"You have to pity the kids of today," said one melancholy Chinese tweet yesterday. "Chinese-made milk is undrinkable and now foreign milk is undrinkable, too. It's too miserable."
In the aftermath of the latest milk scandal, Chinese parents have been left in a panic, unsure of what they can still safely give their children to drink.
Worries about baby milk run deep in Chinese society. Just five years ago, at least six infants died and 300,000 others were sickened by baby milk laced with melamine, an industrial chemical. Fonterra owned 43 per cent of the main culprit, Sanlu, and blew the whistle on the scandal.
Since then the Chinese parents who want the best for their single children, and who can afford it, have trusted foreign baby formula brands, which now have 80 per cent of the market in the country's biggest cities.
But now they do not know what to buy. "I think all the brands have safety issues," said Wang Changyong, a 34-year-old software engineer who lives in a modest apartment in south west Beijing with his wife, father and 2-year-old son.
His solution? "I always use foreign brands but we change the brand every six months." That way, he explains, he dilutes the risk of any chemical build-up.
"My colleagues and I still all prefer the foreign brands because there have been problems before with domestic companies. Also, since everyone else buys foreign brands I would look weird if I preferred a domestic brand," he added.
"But I am a lot more concerned now. And I am surprised that a lot of companies all rely on the same base powder from Fonterra."
In a branch of Carrefour in northern Beijing, one couple said they had been using Dumex, the brand affected by the botulism scare, since their 11-month-old was born. They had come to the supermarket to see what other options they might have.
"From now on, I will make sure I won't buy any more formula from New Zealand," said husband Zhang Linan.
"As far as I know, the batch I bought was not contaminated, but who knows whether the batches mentioned on the news are the only ones affected?"
Mr Zhang and his wife, Lin Li, are IT consultants. For years, the Chinese Government has advised mothers to give their babies formula rather than breast milk. In part, this was to create a market for the domestic milk industry and in part it was to encourage mothers to return to the work place quickly.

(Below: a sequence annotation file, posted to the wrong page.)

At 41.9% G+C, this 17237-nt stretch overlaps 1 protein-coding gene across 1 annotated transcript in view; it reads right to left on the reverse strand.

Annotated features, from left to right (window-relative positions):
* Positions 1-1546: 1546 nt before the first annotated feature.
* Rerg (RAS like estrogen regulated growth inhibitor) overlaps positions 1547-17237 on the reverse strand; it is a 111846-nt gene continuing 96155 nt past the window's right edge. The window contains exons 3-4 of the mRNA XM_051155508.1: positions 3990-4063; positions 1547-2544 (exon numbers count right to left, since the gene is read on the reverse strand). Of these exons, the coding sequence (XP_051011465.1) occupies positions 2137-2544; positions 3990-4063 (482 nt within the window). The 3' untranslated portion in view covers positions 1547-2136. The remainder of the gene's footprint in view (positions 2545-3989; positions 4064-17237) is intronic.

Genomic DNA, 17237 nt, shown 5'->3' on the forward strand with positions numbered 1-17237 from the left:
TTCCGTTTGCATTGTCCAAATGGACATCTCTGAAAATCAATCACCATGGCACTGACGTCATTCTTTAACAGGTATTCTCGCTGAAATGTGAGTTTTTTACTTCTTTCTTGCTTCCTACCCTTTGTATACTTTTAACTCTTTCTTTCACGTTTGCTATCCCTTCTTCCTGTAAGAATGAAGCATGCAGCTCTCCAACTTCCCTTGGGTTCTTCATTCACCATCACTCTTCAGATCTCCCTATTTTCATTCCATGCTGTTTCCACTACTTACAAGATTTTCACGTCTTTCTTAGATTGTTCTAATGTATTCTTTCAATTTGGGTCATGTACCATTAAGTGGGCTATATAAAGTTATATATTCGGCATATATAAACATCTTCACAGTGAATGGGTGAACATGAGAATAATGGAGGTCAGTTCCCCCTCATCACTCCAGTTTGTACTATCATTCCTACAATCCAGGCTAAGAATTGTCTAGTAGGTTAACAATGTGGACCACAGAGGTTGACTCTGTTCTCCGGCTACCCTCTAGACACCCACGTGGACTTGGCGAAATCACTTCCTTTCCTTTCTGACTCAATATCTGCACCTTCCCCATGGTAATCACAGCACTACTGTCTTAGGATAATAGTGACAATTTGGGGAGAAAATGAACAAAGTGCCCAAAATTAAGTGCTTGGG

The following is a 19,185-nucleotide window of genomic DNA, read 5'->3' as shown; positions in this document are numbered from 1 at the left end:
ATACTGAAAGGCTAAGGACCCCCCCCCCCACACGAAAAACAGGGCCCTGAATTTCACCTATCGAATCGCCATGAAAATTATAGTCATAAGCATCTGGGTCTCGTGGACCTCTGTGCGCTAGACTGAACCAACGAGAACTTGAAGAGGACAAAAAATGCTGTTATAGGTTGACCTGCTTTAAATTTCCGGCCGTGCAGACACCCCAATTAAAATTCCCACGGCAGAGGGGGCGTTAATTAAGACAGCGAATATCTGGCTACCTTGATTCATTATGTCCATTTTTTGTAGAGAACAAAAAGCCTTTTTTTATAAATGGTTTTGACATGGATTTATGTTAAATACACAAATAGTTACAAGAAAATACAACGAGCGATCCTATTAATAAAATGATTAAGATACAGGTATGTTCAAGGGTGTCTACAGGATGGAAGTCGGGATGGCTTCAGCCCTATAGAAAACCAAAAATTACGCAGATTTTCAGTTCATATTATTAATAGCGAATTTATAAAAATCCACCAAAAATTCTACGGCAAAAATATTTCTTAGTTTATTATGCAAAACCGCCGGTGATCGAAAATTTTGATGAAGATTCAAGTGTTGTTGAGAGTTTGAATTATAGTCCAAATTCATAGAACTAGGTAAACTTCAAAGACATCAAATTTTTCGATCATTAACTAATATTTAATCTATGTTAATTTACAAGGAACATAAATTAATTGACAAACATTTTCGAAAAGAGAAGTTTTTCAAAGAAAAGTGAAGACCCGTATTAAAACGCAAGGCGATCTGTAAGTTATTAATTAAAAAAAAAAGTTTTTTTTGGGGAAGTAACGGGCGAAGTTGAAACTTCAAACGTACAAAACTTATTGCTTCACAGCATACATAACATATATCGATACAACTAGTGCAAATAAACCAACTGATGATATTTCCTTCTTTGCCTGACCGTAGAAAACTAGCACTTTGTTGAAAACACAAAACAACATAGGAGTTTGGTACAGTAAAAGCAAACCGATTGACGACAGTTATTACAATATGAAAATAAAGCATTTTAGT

But it has left Chinese parents uniquely vulnerable and milk powder sellers have created confusion in the market by suggesting that rival brands may be unsafe.
Despite the confusion and anguish felt by parents, one of the leading campaigners during the last milk scandal praised Fonterra for its handling of the crisis.
"I think Fonterra has a good product," said Zhao Lianhai, who fought for the children sickened in 2008 to receive medical compensation, to the point where the Chinese Government briefly imprisoned him.
"This case will definitely cause some consumers in China to lose confidence in foreign brands, but I appreciate the way in which Fonterra has already recalled products and sent its chief executive to China to apologise. Some Chinese companies could learn from this."
Back at the supermarket, however, Hu Changhong said he had been feeding his 6-month-old child Karicare powder since birth. He carried his son in his arms down the aisles, looking helpless and angry.
"If my wife could produce enough breast milk then we would not use formula. But the magazines say that after six months, breast milk by itself is not enough.
"My strategy now is just to buy the brands which have not yet been exposed as dangerous by the media," he said. "But now I know there are no safe brands, whether they are foreign or domestic. You tell me: what is safe?"